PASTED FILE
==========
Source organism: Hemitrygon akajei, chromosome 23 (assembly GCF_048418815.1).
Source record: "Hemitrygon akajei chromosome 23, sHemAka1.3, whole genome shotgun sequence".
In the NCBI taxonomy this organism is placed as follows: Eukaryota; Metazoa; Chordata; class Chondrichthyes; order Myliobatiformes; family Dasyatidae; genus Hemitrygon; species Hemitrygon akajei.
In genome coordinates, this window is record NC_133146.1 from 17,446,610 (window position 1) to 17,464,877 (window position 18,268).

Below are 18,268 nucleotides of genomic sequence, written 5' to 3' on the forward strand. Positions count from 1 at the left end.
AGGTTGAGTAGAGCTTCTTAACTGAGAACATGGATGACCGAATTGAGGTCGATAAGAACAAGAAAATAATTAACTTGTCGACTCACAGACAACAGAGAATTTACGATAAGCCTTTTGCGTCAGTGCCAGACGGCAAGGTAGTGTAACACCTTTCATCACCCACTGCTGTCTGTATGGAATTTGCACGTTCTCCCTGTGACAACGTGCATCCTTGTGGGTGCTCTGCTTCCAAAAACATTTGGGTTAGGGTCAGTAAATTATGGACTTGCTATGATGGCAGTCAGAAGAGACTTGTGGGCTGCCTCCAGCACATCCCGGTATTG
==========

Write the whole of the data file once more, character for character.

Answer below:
Source organism: Hemitrygon akajei, chromosome 23 (assembly GCF_048418815.1).
Source record: "Hemitrygon akajei chromosome 23, sHemAka1.3, whole genome shotgun sequence".
In the NCBI taxonomy this organism is placed as follows: Eukaryota; Metazoa; Chordata; class Chondrichthyes; order Myliobatiformes; family Dasyatidae; genus Hemitrygon; species Hemitrygon akajei.
In genome coordinates, this window is record NC_133146.1 from 17,446,610 (window position 1) to 17,464,877 (window position 18,268).

Below are 18,268 nucleotides of genomic sequence, written 5' to 3' on the forward strand. Positions count from 1 at the left end.
AGGTTGAGTAGAGCTTCTTAACTGAGAACATGGATGACCGAATTGAGGTCGATAAGAACAAGAAAATAATTAACTTGTCGACTCACAGACAACAGAGAATTTACGATAAGCCTTTTGCGTCAGTGCCAGACGGCAAGGTAGTGTAACACCTTTCATCACCCACTGCTGTCTGTATGGAATTTGCACGTTCTCCCTGTGACAACGTGCATCCTTGTGGGTGCTCTGCTTCCAAAAACATTTGGGTTAGGGTCAGTAAATTATGGACTTGCTATGATGGCAGTCAGAAGAGACTTGTGGGCTGCCTCCAGCACATCCCGGTATTG